Into the Water

Paula Hawkins, author of The Girl on the Train, writes another fast-paced mystery novel. This is the kind of book that you power through in a day because you cannot put it down – perfect for a lazy Sunday. Or in my case, the last day of furlough. (Hurray, I get to go back to work!)

Jules Abbott returns to her family summer home when her estranged sister Nel, suddenly dies, leaving a 15 year old daughter, Lena, behind. When she arrives, Jules learns that Lena’s best friend, Katie, had committed suicide months prior and Nel’s death might be connected. All of the locals seem happy Nel died because she was writing a book on “the drowning pool,” a part of the river in town, and the many women over the years who died there either by suicide or murder, including Katie. The investigation into Nel’s death ends up revealing the circumstances around Katie’s suicide and the death of another woman back in the 1980s.

Meanwhile, Jules confronts her past childhood traumas and reevaluates the reason for her estrangement with her sister. Katie’s family is still grieving and learning to move forward with their lives. The local detective is forced to reflect on his mother’s death in the drowning pool while investing Nel’s and dealing with his fractured family life.

I thought Hawkins did a good job balancing the time spent developing all these characters’ motives and emotional reactions versus that on moving the plot forward with action and clues. I liked that in this story there are ton of bad actors, but only a couple that you feel like are overall bad people. It made the story seem more realistic and nuanced.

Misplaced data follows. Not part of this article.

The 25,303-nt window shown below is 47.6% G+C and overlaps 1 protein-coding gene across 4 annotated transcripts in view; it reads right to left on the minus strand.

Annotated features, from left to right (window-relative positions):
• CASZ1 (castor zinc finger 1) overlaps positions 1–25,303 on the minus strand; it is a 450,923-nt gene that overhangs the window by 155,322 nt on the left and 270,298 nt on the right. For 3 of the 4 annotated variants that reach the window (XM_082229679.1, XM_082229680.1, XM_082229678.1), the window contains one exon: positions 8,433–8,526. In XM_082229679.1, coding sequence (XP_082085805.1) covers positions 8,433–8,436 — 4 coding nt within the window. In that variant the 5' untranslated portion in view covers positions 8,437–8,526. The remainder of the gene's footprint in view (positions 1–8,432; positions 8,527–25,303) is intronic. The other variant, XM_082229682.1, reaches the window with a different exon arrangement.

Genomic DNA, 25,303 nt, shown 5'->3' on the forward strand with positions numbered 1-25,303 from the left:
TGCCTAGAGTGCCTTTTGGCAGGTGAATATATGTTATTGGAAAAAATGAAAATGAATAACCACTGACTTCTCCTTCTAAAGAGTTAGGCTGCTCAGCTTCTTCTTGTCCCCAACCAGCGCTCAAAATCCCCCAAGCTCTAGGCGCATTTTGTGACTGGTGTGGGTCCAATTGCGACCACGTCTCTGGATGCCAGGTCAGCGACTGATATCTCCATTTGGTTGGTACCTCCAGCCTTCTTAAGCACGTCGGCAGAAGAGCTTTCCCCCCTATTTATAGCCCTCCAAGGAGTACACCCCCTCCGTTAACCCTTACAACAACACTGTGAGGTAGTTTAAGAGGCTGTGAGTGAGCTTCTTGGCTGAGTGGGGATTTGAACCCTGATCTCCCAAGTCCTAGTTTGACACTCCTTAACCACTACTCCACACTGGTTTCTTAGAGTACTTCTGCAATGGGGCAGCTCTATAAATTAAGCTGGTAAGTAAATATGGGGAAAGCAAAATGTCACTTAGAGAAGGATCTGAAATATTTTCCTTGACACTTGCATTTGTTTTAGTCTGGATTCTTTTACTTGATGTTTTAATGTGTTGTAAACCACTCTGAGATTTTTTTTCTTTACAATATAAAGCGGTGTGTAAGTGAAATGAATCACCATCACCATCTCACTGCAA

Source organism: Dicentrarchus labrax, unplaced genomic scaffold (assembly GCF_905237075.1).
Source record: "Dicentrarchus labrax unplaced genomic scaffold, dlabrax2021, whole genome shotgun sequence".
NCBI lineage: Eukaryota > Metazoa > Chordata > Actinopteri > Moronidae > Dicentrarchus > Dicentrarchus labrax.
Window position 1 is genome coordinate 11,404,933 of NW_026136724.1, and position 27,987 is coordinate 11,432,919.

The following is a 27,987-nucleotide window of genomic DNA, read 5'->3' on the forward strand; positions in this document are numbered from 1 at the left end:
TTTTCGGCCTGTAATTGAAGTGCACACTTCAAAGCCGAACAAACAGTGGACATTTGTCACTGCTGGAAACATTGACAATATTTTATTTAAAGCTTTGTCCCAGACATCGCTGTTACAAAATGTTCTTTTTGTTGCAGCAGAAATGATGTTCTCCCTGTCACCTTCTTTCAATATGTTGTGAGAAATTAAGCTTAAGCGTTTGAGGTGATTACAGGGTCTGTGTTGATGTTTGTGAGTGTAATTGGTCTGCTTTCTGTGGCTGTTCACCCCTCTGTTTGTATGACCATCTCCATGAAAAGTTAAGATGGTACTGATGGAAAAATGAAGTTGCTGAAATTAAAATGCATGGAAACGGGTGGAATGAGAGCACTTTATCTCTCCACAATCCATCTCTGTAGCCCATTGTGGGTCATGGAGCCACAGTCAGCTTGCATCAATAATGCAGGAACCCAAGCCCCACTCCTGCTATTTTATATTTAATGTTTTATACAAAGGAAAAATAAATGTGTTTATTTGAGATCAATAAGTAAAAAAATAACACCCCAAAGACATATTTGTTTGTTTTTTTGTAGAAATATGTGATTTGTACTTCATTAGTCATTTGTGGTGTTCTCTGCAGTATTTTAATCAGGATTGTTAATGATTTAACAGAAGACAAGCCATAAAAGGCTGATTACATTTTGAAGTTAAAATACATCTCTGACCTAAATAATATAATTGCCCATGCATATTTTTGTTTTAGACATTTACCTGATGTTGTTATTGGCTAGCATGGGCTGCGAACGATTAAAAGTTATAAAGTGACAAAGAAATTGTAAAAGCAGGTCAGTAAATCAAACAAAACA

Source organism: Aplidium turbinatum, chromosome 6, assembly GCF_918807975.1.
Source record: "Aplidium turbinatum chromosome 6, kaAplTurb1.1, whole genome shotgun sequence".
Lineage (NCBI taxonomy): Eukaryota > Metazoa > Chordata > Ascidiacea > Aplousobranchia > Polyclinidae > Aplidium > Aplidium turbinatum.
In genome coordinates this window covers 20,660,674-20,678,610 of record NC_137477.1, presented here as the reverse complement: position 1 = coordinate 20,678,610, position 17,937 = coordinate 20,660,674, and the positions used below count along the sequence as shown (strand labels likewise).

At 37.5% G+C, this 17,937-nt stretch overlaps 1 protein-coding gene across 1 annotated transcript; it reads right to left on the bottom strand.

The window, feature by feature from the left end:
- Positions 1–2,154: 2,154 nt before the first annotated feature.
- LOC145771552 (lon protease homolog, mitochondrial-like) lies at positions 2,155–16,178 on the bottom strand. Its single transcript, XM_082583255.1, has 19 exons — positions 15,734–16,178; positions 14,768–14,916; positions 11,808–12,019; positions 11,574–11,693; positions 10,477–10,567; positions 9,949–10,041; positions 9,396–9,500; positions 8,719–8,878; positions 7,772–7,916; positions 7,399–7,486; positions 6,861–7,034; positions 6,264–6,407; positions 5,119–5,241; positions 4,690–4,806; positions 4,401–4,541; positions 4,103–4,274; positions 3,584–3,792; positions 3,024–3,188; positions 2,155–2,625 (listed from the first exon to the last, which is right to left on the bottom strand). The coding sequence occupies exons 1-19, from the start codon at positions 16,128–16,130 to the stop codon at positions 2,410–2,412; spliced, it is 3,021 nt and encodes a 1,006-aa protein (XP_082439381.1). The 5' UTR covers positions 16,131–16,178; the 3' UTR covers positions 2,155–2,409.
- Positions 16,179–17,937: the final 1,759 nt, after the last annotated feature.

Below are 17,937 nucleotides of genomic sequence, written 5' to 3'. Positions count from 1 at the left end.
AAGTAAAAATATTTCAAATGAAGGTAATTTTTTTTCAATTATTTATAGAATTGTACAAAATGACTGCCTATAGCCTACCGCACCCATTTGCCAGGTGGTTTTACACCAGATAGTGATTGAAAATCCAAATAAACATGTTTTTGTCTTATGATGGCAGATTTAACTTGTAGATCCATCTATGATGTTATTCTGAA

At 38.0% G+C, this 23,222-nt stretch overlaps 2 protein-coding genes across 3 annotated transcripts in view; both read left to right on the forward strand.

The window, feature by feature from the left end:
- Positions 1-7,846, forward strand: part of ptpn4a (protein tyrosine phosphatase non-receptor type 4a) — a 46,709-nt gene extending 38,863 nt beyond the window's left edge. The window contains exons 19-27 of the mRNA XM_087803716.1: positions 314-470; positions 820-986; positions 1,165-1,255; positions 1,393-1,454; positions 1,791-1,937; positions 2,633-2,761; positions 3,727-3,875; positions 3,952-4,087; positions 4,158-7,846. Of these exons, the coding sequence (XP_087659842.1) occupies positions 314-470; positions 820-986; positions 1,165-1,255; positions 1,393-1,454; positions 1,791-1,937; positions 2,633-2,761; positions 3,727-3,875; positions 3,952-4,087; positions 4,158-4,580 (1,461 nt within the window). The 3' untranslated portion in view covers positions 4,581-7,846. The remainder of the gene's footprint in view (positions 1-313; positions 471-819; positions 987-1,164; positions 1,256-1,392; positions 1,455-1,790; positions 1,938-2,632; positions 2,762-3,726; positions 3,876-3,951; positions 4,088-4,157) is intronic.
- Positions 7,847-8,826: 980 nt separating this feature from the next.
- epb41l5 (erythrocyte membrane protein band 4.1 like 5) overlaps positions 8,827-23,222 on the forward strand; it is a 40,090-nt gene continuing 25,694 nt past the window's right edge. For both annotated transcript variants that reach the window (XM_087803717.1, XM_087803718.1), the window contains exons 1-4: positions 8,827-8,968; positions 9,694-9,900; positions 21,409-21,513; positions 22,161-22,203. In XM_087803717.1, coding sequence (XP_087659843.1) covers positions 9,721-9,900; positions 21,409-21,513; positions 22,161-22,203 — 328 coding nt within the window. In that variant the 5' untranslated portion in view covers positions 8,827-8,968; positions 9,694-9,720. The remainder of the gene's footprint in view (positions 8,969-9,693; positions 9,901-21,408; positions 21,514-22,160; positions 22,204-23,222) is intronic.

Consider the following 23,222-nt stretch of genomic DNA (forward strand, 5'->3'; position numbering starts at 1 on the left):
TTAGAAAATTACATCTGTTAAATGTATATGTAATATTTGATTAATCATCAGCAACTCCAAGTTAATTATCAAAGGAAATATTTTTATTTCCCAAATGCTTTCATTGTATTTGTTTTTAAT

I was able to guess the “who” and most of the “why” of the various intrigues, but I didn’t predict any of the “hows.” I enjoy mysteries like this one that let me guess right, or almost right, near the end. I’d rather have that than be completely surprised on all accounts, if only for the petty fact that it’s nice to feel smart! Haha. If you like super complicated mysteries with a ton of clues that are impossibly to solve and must be explained at the end, then this book will probably disappoint you. Instead, this is a story that starts blurry and slowly becomes focused as you learn more facts and personal histories.

Hawkins’ writing style, or at least genre and vibe, remind me of Gillian Flynn in Gone Girl, so I highly recommend her if you like Flynn. I previously read Hawkins’ book The Girl on the Train and I appreciated how completely different this mystery was from that one, although the vibe and pace are very similar. The two books are not related at all, so no need to read in order. I also like that Hawkins’ novels are solidly mysteries without any leaning towards horror, because I’m not a huge fan of “scary” books (or movies for that matter).

In short, I suggest that everyone quick pick up this book before the next snowstorm. You’ll want to binge on it all day and it will help you forget how miserable it is outside.

(Trigger warning: there is a short, but important to the plot, rape scene, although it is not graphic.)

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